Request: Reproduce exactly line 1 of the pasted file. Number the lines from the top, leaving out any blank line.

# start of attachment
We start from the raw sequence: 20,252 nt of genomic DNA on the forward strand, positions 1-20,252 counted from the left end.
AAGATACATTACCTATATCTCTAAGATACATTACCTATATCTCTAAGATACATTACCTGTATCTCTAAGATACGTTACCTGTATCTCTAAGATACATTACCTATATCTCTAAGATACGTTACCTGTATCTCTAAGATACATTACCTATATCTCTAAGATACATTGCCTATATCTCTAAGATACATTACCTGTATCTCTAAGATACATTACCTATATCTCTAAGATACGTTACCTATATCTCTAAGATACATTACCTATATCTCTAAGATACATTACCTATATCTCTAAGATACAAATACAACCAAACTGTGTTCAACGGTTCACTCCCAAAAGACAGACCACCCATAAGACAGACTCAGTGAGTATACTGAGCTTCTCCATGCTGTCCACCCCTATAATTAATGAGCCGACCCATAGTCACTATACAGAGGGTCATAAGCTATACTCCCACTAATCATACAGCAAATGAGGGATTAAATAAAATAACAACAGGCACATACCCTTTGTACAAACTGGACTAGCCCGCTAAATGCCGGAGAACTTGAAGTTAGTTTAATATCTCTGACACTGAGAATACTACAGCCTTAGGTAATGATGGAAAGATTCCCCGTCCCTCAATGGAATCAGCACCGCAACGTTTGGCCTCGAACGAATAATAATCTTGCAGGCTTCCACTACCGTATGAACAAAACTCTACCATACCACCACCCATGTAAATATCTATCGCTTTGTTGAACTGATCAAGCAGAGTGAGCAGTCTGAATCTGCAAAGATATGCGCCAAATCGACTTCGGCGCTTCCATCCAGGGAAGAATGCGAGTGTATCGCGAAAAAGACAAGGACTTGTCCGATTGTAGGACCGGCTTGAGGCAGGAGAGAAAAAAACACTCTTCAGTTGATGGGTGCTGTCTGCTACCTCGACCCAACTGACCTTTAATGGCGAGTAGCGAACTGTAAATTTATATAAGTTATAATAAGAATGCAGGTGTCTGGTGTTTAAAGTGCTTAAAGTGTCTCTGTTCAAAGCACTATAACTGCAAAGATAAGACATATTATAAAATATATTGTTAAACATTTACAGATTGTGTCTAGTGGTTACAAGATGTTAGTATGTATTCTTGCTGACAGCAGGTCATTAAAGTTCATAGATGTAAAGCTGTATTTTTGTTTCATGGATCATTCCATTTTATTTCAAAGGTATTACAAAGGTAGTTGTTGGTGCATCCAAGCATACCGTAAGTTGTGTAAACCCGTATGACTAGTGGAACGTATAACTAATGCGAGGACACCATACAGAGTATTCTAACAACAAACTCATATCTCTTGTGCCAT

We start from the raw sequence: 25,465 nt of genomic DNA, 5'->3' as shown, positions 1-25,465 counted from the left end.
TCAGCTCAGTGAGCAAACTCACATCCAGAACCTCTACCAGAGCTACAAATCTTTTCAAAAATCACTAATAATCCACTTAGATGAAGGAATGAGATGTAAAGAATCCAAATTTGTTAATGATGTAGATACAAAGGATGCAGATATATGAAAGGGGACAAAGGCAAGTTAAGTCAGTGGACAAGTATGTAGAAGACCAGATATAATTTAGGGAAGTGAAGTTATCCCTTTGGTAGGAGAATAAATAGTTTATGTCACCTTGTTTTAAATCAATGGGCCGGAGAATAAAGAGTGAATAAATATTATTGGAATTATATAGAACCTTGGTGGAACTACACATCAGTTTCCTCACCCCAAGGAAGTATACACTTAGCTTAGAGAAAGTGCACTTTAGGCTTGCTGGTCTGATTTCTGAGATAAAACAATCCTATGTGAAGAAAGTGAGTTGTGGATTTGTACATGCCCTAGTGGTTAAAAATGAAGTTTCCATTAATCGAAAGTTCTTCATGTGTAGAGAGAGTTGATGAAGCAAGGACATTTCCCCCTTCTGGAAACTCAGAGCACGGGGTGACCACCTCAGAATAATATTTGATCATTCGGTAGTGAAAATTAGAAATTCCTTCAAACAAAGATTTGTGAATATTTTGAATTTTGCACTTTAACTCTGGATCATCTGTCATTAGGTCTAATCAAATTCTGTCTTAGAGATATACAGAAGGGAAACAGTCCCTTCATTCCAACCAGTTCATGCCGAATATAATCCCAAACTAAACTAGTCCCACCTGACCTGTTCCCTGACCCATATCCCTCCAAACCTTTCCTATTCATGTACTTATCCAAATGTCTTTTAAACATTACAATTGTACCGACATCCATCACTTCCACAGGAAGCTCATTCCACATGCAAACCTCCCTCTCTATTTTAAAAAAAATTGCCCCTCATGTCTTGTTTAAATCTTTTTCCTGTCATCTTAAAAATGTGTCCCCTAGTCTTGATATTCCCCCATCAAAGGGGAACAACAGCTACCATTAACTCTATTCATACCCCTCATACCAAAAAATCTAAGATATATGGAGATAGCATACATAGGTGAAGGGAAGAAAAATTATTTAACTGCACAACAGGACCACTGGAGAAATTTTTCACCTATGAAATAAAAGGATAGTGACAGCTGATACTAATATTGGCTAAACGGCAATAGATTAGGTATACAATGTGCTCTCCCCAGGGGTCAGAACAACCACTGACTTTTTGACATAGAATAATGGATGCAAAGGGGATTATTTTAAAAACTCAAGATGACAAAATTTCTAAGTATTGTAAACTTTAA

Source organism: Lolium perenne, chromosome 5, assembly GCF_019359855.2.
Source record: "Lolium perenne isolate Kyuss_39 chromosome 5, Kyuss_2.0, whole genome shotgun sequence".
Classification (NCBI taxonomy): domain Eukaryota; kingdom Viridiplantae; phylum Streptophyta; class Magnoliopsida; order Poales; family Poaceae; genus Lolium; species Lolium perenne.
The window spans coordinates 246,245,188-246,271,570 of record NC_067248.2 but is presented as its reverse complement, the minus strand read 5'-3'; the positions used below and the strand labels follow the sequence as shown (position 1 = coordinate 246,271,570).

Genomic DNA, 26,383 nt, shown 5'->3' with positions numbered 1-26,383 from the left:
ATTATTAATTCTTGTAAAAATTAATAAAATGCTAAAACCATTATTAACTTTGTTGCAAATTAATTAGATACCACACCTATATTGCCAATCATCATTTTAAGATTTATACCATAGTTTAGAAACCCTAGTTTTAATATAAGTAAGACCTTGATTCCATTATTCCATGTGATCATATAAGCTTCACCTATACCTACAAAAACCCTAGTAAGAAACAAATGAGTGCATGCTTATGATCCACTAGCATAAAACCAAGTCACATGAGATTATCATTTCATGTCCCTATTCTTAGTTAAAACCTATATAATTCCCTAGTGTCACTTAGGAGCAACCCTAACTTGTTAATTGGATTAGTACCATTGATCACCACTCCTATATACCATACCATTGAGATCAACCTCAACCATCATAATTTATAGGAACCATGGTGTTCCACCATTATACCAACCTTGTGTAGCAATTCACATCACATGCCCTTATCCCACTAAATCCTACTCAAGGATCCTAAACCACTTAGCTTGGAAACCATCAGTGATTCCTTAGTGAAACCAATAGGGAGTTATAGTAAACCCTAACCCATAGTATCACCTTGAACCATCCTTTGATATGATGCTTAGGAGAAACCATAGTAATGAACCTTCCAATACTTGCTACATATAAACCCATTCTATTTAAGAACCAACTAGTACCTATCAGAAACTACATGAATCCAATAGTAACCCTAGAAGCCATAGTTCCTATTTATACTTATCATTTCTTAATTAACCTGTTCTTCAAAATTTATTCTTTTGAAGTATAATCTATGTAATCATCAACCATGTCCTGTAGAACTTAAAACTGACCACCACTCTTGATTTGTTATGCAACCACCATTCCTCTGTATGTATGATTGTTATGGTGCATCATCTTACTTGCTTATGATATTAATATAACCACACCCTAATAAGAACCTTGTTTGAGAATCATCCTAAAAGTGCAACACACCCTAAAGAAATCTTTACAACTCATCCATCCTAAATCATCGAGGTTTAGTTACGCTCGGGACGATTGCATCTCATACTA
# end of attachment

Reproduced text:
We start from the raw sequence: 20,252 nt of genomic DNA on the forward strand, positions 1-20,252 counted from the left end.